Anonymous said...

A federal task force should be assembled and deployed to Phoenix to uncover ever flim-flam deal and arrest every single appraiser, realtor and mortgage broker involved in this swindle. Thousands may be involved! And that's just Phoenix!

Anonymous said...

"The type of fraud you are seeing in Phoenix is going to spread to other parts of the country."

Wow! As if it wasn't bad enough!

Anonymous said...

Cash Back is also very prevalent in the Seattle market.

I suspect it's happening everywhere to some degree.

I believe that Bernanke even mentioned it in a speech a couple months back as just *one* of the problems that was hiding the true natutre of the RE decline.

Anonymous said...

"Soon people will be spending 100% of their income on RE and rummaging through dumpsters for food and clothing.."

Truer words were never spoken. Know a few people who are darn close to that scenario right now.

So much for putting money into the rest of the economy. Pretty soon people won't even be able to afford shopping at the dollar stores.

But they'll be living in d$mn nice houses!

Anonymous said...

"The type of fraud you are seeing in Phoenix is going to travel to other parts of the country"..

Hello!!! It's already in every part of the country!! Check out Craigslist! Insert the words "Cash Back" in your RE search.

And that's just on one selling venue. This mess is everywhere.

Houses are gonna get cheap. Thank the Lord.

GK said...

Ha Ha! My favorite foreclosures site that used to list the total number of foreclosures (1.825 Million as last viewing) has remove the total number from their website!!


Censorship lives!

Jayman1957 said...

I just sent an E-mail to a Phoenix Realtor who advertises fraud right on is website Excellent!!!

simply cut and paste some quotes from this article

Anonymous said...

How should China be nervous? They're in the cat-bird seat. While asset prices will be in a deflationary spiral down, they have dollars to spend. They'll step in and buy up distressed businesses and real estate (hey, why not turn empty condo buildings into Chinese public housing?) at fire sale prices. And don't think the U.S. government will be able to print like mad- foreign debt and dollar holders will hit the market with dollars and dollar-denominated debt in a massive dump, detroying the greenback's value. So it's big a great party the last few years, but the result is the U.S. has lost it's independence...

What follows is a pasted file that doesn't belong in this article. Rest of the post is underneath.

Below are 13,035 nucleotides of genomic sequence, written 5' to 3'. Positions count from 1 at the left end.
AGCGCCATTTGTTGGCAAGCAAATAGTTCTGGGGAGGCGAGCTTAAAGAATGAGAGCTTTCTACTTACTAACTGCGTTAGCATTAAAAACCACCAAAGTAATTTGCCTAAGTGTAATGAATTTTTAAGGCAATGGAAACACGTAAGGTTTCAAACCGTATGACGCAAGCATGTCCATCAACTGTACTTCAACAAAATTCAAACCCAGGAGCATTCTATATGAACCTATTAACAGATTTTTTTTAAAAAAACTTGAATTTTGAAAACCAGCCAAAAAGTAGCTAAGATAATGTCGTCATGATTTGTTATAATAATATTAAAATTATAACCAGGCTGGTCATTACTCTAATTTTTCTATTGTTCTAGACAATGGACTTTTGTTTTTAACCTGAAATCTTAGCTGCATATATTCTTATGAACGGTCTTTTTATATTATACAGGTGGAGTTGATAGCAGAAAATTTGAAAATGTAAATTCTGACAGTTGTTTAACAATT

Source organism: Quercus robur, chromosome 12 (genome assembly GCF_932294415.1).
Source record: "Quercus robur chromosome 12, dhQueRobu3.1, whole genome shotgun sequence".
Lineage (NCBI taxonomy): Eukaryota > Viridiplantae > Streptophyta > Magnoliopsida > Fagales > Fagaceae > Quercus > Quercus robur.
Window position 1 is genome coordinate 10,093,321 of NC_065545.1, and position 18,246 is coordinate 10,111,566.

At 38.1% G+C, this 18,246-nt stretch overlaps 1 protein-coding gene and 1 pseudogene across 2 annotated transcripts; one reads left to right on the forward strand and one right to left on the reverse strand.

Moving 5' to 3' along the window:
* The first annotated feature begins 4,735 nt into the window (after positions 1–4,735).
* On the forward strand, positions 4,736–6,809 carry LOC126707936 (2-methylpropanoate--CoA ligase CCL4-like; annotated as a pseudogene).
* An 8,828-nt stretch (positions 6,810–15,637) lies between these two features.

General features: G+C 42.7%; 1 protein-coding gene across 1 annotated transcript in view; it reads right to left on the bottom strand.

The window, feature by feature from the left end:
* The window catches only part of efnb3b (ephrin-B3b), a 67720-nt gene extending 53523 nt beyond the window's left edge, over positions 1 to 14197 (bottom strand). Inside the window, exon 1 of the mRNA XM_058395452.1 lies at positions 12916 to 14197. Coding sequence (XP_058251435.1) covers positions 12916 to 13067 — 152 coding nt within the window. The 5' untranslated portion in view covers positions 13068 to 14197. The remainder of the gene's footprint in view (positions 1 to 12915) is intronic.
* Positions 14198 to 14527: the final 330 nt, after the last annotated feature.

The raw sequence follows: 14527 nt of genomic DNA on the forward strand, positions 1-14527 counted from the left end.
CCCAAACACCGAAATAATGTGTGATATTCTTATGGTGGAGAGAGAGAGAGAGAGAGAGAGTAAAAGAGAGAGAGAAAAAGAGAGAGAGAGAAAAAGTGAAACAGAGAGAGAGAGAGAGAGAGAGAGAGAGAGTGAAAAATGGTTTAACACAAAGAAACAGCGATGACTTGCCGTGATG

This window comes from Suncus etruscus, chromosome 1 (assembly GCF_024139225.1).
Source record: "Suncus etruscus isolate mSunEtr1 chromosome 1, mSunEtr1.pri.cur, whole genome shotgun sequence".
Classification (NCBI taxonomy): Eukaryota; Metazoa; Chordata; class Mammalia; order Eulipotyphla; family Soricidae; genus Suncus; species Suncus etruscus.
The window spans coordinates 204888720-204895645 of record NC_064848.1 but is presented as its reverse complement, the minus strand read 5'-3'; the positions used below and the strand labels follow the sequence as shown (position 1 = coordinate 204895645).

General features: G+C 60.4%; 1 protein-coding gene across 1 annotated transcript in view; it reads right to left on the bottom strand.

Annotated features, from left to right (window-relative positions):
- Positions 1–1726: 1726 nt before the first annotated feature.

Anonymous said...

We all knew this was going on after Taiwan Lee got busted in Colorado. Guess this blog completely missed that story...

Markus Arelius said...

Greed can be a powerful ally.

Anonymous said...

This should be no surprise as Phoenix and it surrounding metro area is finding its
own level. Basically, a repository of mediocre poorly
educated bottom-feeders seeking cheap banal living.
This souless mix of transients, budget seniors,tatooed
misfits,real estate grifters,toothless white trash
tweakers, minimum wage job seekers and pseudo
Scottsdale millionaires has created a major population
center that masquarades as a major metropolis but is
really one big cow town.
A bleak barren landscape with terrible weather,traffic
congestion, bad air, stuffed with ugly stucco houses
and big box retailers peddling Chinese crap, corporate
food, and a dumbed down semi-literate citizenry,
Phoenix metro epitomizes the lowest commom denominator
of American cities.
If somehow, by either plan or accident, you're living
in metro Phoenix, you rank on the bottom rungs of the
intelligence charts. The only reason to be here
(temporarily), is if you're making a decent income
(absolute min. 250k per yr). Anything less is not
worth it, as your health, mental well being and
personal esteem will deeply suffer by living in this
genetic cesspool of half-breeds.
As someone posted here before,
Metro Phoenix, AZ:
"There is no there, there".

Anonymous said...

I'm reposting this from Ben's blog on the subject yesterday.

Craigslist number of “cash-back” appearing in RE listings by city 1-21-07

Phoenix 529
Denver 254
Chicago 120
Dallas 230
Boston 78
Las Vegas 306
Los Angeles 204
Miami 339
Minneapolis 240
New York NY 205
Orange County CA 236
Sacramento 68
San Diego 62
Seattle 175
SF bay area 147
WA DC 171
Atlanta 434
Portland 44
Philadelphia 183

Anonymous said...

this is fun. i created a new email address to email those craigslisters asking them for advice on how i can get the cash back since it is illegal.

Anonymous said...

Did it ever occur to you folks that many of these cash back deals probably don't have legitimate buyers? Once the cash is in their hands, they exit stage left, and the house goes into foreclosure in a couple of months.

Crooked buyer then pays vig to the usual suspects, who are SHOCKED, SHOCKED!, when their liar-loan buyer disappears and the house goes back on the market.

Rinse and repeat.

Dr Housing Bubble said...

52,000 here we come. This is step two in the housing bubble burst. Inventory up but prices still remaining stubborn.

Check out Southern California if you think this is only happening in Arizona:

Dr. Housing Bubble

Anonymous said...

I sold my house in Queen Creek last month after being on the market since May. This house appraised for 232K in July. I finally sold for 155K, down from an original price of 219K. I was fortunate to buy in 2003 before the massive price increases and not lose money.